WATER COUNTRY USA
KINGS DOMINION & SOAK CITY WATER PARK
MOUNTAIN CREEK WATERPARK
SPLASH ZONE WATERPARK, NJ
WET ‘N’ WILD EMERALD POINTE
CRANMORE MOUNTAIN ADVENTURE PARK
CAMELBEACH MOUNTAIN WATERPARK
WATER COUNTRY NEW HAMPSHIRE
IDLEWILD & SOAKZONE
RAGING WATERS SACRAMENTO
RAGING WATERS SAN JOSE
RAGING WATERS LOS ANGELES
NOAH’S ARK WATERPARK
SANDCASTLE WATER PARK
WHITE WATER BAY
SPLASH KINGDOM WATERPARK
SUGARBUSH RESORT GOLF CLUB
BIG KAHUNA’S WATER & ADVENTURE PARK
DUTCH WONDERLAND – A KINGDOM FOR KIDS
BROMLEY MOUNTAIN ADVENTURE PARK
WET ‘N’ WILD PALM SPRINGS
FRONTIER CITY THEME PARK
SANTA’S VILLAGE – EAST DUNDEE, IL
April 4, 2019
Are you new to the UFCW or just looking for more ways you can play a more active role in the union? Here’s a quick list of some of the ways you can get started.
1. Attend a Local Membership Meeting
Local unions have regular membership meetings that all members are welcome to attend. This is where important business, like upcoming negotiations, formation of bargaining committees, planning for community events and more is discussed.
Because it is impossible to cover all the ways you can get active at your specific local union, attending one of these meetings can be a great way to dive in and learn more about what is going on and how you can be involved.
2. Help Out with Local Union Events
Many local unions have regular food drives, charity events, community days, and more. The UFCW is an active participant in Light the Night and has raised more than $60 million dollars to support the Leukemia and Lymphoma Society.
From disaster relief to raising money for other UFCW members when they are going through tough times, the ways UFCW locals participate in their communities are deep and diverse and there’s something for everybody.
Check your local union website or Facebook for past activities, or ask about what’s on the calendar for this year at your next membership meeting.
3. Read Your Contract
Do you have a copy of your contract? Have you read it? By reading and understanding your contract, you will better be able to spot when your rights, or the rights of your coworkers, are being violated.
Knowing what you are currently entitled to can also help you keep an eye out for what you think is missing and would be helpful to add in the future.
4. Find Out Who Your Steward and UFCW Union Representatives Are
Each worksite has a Union Representative (also called a Business Agent at some local unions) — union staff regularly visit your worksite to inform you about what’s happening around the union, and help make sure everyone’s rights are protected.
Each workplace also has one or more stewards. A steward is a union member like you who has been trained to enforce co‑workers’ rights in the workplace and speak out on union issues.
It is good to have the names of your stewards and union reps along with the best way to reach them so in case an issue comes up, you can quickly reach out for help.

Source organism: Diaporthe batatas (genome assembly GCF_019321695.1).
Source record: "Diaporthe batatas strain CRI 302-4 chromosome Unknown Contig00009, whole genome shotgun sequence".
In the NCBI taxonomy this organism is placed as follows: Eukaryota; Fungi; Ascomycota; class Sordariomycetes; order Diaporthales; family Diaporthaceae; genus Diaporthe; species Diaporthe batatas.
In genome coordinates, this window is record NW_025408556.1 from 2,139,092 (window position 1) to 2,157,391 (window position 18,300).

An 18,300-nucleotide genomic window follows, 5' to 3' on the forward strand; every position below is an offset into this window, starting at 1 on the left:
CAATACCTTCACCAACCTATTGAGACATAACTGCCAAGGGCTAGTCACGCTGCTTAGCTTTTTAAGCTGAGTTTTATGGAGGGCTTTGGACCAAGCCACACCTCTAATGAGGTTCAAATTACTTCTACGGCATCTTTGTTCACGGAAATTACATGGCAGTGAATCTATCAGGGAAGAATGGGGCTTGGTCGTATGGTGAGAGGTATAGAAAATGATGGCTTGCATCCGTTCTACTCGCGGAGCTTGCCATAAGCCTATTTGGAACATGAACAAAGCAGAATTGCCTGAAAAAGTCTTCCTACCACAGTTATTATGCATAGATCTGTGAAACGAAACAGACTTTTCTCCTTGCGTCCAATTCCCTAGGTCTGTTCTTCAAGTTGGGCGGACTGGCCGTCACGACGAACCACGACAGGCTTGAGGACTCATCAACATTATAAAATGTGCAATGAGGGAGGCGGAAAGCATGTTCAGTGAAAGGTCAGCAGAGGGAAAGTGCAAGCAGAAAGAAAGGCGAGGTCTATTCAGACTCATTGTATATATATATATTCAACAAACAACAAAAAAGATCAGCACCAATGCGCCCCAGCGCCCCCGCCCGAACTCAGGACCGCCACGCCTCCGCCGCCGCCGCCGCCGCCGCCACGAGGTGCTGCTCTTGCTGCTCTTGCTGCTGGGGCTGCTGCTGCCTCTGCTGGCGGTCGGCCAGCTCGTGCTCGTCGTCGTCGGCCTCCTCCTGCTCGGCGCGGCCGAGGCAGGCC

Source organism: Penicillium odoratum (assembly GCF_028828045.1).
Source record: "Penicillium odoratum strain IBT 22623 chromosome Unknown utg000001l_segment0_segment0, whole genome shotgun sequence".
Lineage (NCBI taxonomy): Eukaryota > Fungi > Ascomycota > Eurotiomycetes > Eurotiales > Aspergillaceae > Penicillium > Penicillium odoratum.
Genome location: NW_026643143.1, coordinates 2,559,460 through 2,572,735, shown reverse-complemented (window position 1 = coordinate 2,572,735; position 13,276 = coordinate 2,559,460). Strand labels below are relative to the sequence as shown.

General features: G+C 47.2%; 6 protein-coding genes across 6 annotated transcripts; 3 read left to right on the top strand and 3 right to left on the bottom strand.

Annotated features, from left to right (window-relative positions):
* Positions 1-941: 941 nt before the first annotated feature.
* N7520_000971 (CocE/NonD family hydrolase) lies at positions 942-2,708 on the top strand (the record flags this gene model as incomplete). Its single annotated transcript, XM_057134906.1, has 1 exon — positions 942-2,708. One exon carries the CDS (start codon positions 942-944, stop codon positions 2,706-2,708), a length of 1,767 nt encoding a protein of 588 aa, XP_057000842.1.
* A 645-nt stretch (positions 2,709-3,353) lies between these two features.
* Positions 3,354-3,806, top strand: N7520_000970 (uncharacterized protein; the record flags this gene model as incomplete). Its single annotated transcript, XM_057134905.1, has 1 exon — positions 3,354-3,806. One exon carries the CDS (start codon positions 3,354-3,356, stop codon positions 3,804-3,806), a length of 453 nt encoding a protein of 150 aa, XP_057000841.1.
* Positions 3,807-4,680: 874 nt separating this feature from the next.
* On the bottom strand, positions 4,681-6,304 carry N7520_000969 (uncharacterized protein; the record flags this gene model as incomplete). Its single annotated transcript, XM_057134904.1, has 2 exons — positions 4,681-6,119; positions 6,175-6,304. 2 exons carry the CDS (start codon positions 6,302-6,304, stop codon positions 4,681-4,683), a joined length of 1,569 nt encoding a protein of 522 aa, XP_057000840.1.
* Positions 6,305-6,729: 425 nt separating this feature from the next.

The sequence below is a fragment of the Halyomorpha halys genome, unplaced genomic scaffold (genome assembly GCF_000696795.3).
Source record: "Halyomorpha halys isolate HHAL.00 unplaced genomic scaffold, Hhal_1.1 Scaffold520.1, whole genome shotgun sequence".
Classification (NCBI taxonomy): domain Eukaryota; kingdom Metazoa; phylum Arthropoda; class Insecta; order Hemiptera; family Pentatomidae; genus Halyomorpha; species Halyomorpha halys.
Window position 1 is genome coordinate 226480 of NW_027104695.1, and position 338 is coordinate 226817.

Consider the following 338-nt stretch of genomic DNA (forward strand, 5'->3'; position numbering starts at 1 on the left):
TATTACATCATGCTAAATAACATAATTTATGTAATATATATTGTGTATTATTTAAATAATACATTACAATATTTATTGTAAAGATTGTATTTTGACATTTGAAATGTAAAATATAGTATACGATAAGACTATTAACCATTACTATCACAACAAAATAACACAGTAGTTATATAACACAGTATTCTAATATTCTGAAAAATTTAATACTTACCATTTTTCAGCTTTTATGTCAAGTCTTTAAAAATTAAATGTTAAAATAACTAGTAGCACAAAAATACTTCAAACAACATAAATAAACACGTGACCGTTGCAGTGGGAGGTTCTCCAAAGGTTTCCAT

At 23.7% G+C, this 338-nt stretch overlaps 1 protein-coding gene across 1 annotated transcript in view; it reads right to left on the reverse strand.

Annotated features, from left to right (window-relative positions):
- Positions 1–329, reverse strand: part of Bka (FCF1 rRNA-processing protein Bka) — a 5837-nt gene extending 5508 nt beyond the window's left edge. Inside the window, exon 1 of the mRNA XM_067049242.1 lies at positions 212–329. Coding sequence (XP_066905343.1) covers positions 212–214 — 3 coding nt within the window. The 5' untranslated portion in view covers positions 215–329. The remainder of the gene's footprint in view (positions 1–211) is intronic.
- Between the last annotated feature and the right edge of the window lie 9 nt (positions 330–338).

5. Carry a Copy of Your Weingarten Rights
In the Weingarten case, the Supreme Court ruled that Union-represented workers have the right to Union representation during all meetings or discussions with supervisors or managers that the member reasonably believes might lead to discipline. These meetings or discussions include discussions on the work floor, in work areas, offices and even outside the facility.
At the beginning of the meeting, this law requires the supervisor or manager to disclose all meeting topics and to give the member a chance to ask for a representative. Members can demand the presence of any on-duty steward. If none is available, the supervisor or manager must postpone the meeting until a steward is available. Companies may not punish members for exercising their Weingarten rights.
Encourage all your coworkers to get familiar with and exercise their Weingarten rights. This is important because a member waives the right to a witness if the member does not speak up and expressly request a witness.
6. Follow Your Local Union Online
Many local unions have either Facebook pages, websites, or other places online where they post updates about meetings, events that are happening, or other important news. Not only can you stay up to date on opportunities that might impact you, but you can help pass on information to your coworkers.
7. Become a Steward
At some local unions, stewards must be nominated or appointed. If you are interested in becoming a steward, talk to your union rep and find out what the process is for your workplace, what training is required, and what your responsibilities would be. Becoming a steward is a great responsibility, but also a rewarding way to stick up for you and your coworkers.
8. Join a Constituency Group
UFCW OUTreach is a constituency group dedicated to building mutual support between our union’s International, regions, and locals and the Lesbian, Gay, Bisexual and Transgender (LGBT) community and their allies in order to come together to organize for social and economic justice for all, regardless of age, race, gender, creed, color, sexual orientation, or gender identity.
Together, we will ensure full equality for LGBT workers on their jobs and in their unions.
Together, we will build a labor environment that cherishes diversity, encourages openness, and ensures safety and dignity, as we move forward in the spirit of “an injury to one is an injury to all,” opposing all forms of discrimination—not just against members of the LGBT community.